Thursday, July 28, 2016

Interview with Sharon Ashwood, Author of Enchanted Guardian

What made you decide to be an author? I’ve always had invisible people nattering inside my head (it’s either madness or creativity, take your pick!) and so started writing down their stories at a very young age.  I made the conscious decision to pursue publication much later, after I’d been a freelancer for several newspapers for a while. That experience doing short pieces made a huge difference for me, because I learned about editors and deadlines and the writing profession in general. It built confidence.

What do you like best about being a writer? What do you like the least?
The best part about writing is the act of creation—when everything is going well and I’m living my story, the mechanics of typing and software and all that disappear and I lose time.  It’s as if I’m barely involved and the story is flowing through me. The other brilliant thing is having readers respond to what I create. That act of communication and communion is why I do this.  There is nothing more uplifting than getting an email or meeting a reader who loves what I’ve put out there.
The business end of being an author is much less fun. I dislike anything that takes time away from telling stories.

How do you think your life experiences have prepared you for writing?
Everything—from skydiving to raising kids to pushing paper at the office to gossiping at the hair salon—is great storytelling material and the more a writer has, the better. I believe that’s why many artists don’t hit their stride until their later years—up until a critical point, they’re gathering their stories and learning what makes people do all that crazy, wonderful stuff that makes up daily life.

But the other component is awareness. Some teens are so acutely conscious of the world around them, they can make the most artistically of what few years they have under their belt. There is a great quote by the poet William Wordsworth about poetry taking “its origin from emotion recollected in tranquility.” I’ve always taken that to mean creative expression requires not only having an experience but also taking the time to examine it for meaning.

I apologize for a wordy answer, but I’ve actually thought about this issue a lot! The bottom line is writers are like fine wine and a little dust on the bottle is a good thing.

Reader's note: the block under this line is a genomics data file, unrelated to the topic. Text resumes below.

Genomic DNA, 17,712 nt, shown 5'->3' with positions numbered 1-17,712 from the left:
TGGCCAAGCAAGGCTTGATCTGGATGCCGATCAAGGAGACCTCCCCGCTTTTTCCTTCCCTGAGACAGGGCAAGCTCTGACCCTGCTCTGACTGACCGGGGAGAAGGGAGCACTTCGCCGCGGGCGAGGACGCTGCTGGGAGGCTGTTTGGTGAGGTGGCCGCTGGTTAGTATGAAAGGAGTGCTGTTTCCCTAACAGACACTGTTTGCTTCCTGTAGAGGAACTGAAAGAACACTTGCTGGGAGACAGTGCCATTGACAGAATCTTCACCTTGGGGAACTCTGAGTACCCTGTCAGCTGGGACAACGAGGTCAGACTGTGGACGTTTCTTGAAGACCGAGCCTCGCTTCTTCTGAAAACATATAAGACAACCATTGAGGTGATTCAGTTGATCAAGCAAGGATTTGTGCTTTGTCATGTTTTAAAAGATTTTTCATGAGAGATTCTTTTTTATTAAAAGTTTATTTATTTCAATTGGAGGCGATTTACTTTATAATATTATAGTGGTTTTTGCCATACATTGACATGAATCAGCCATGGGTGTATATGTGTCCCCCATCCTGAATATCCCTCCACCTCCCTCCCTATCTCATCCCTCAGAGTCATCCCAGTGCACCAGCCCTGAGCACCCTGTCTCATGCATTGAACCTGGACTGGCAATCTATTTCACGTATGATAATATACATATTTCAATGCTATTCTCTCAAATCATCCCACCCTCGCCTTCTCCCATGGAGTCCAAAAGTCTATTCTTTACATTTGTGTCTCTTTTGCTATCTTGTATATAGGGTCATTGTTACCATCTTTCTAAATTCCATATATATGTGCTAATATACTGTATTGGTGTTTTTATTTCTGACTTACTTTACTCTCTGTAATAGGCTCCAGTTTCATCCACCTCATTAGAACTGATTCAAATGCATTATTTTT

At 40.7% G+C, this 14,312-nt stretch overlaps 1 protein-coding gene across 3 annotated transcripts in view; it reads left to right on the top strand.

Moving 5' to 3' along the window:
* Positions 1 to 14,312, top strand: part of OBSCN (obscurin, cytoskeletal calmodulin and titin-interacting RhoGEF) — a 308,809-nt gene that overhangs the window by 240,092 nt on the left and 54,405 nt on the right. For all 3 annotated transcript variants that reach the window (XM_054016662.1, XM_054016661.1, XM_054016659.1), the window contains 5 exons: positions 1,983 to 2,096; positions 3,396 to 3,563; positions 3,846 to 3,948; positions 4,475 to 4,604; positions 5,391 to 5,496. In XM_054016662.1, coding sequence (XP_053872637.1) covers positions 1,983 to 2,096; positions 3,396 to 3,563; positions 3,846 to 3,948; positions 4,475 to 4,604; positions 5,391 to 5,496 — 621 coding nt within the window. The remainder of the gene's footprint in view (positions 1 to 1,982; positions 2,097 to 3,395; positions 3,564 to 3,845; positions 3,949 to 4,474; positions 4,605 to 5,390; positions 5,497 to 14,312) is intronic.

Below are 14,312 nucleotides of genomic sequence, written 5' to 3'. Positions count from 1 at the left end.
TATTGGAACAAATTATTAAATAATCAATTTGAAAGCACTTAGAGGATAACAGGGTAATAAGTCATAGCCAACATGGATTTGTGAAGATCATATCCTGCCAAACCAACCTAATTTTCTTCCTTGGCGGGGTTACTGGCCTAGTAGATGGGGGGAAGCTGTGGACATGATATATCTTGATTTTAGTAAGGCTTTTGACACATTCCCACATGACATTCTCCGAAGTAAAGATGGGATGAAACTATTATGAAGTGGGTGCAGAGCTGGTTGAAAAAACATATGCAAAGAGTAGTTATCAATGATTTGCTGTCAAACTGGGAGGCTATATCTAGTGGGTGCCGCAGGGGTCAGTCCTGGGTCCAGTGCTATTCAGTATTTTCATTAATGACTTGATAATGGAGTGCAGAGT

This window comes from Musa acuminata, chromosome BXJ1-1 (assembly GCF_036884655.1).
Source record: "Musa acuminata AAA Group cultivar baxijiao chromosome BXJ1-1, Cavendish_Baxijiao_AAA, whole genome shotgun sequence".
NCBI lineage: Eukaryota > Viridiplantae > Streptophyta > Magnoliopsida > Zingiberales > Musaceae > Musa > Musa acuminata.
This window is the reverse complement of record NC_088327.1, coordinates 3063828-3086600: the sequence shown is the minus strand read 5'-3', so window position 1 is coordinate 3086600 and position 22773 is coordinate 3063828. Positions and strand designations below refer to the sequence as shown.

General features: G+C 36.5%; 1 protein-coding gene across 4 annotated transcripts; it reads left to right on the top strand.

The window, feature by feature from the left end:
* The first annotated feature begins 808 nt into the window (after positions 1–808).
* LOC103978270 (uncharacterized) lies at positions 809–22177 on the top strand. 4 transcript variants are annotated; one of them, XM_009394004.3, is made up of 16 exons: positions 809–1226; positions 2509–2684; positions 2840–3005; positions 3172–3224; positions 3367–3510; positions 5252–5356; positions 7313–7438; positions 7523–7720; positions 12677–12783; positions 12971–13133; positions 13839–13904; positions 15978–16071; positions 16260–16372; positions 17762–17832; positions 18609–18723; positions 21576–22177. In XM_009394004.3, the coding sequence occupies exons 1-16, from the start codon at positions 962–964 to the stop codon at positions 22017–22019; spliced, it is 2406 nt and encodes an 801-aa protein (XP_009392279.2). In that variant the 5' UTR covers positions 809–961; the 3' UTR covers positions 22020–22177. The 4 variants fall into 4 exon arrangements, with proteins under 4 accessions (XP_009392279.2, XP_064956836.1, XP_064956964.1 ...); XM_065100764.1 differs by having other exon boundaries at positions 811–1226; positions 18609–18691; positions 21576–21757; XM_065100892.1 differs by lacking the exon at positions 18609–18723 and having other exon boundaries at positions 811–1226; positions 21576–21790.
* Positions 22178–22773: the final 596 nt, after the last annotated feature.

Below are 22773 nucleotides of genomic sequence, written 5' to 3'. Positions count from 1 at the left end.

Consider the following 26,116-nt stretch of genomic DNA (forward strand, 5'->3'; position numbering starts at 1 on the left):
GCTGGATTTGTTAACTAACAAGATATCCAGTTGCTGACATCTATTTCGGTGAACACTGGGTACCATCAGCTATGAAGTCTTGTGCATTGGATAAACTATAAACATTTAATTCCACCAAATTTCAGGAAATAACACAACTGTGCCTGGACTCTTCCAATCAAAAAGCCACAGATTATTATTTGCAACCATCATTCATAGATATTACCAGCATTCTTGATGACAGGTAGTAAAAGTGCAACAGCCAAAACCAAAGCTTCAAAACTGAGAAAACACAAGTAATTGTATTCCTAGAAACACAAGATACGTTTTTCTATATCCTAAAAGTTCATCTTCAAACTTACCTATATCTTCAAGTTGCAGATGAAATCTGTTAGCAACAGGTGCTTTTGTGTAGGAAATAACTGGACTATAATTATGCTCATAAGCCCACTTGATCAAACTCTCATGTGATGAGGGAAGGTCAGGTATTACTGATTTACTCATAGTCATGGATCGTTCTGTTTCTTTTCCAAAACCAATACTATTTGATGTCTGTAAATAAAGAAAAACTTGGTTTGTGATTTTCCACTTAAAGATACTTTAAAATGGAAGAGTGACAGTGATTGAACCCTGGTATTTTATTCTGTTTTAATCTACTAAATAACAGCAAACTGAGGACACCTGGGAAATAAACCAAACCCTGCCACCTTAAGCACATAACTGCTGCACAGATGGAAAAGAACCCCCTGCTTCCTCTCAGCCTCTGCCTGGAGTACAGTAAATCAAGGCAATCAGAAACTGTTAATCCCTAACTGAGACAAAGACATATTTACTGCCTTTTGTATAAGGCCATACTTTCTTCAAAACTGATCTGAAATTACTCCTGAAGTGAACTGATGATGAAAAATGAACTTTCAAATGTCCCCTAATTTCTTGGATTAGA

Have you ever felt as if you were being dictated to while you wrote a book--as if the words came of their own accord? If yes, which book did that happen with? Yes, definitely. I’ve had a little bit of that with every book. I know a character is fully formed when he or she starts insisting on actions I haven’t planned. If that doesn’t happen, I know I haven’t dug far enough into their character to truly understand them.

You’ve written 16 novels and are working on a 17th novel. What’s your favorite time management tip? I work full time as well as write, so I try to streamline where I can. I cook ahead, use a planner with all my tasks pinned against certain days, and say “no” as much as I need to. But the best piece of advice I ever got was in one of my very first jobs, when my boss told me to pick a task, any task, finish it and move on. Going back over the same ground over and over is the biggest waste of energy. It was a dreadful place of employment and I left ASAP, but that was a great takeaway.

Are you a plotter or a pantser, i.e., do you outline your books ahead of time or are you an “organic” writer? I outline, and then wander off course. Being too strict with the plot can choke the life out of a book, but I started out as a pantser and learned that I need some kind of road map if I want to actually finish the book anytime soon. I can go on and on and on . . .

If you had one take away piece of advice for authors, what would it be? Don’t rush. Enjoy the process. Make it good. No one is brilliant first time out of the gate, but you will get there if you keep working. Give yourself the space to learn your craft.

Did music help you find your muse with this book? If yes, which song did you find yourself going back to over and over again as you wrote? I don’t listen to music while I write, but I remember spending a lot of time with some early Clannad CDs when I was writing Enchanted Guardian. The Celtic flavor seemed perfect for a story about knights and fairies.
In another time, in a place once known as Camelot, they had been lovers. Torn apart by betrayal and lies, Lancelot Du Lac and Nimueh, the Lady of the Lake, had each suffered greatly.
But the magic of the fae had reawakened a man once trapped in stone, and Lancelot was determined to find his long lost love. Only, Nim was desperate to hide her fae soul, as she was marked for death by their mutual enemy.

Though centuries apart had not diminished their passion, they would once again face a dangerous test to prove each was the other’s destiny. 
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Lancelot caught her arm, pulling her up short. Nim scowled down at the long, strong fingers. Fine scars ran along his tanned knuckles, evidence of a life around blades. Heaviness filled her, a primitive reaction to the strong, aggressive male taking control of her in the most basic way. Once it might have grown into anger or lust, but now it confused her.

“Take your hand off me,” she said, letting her voice fill with frost.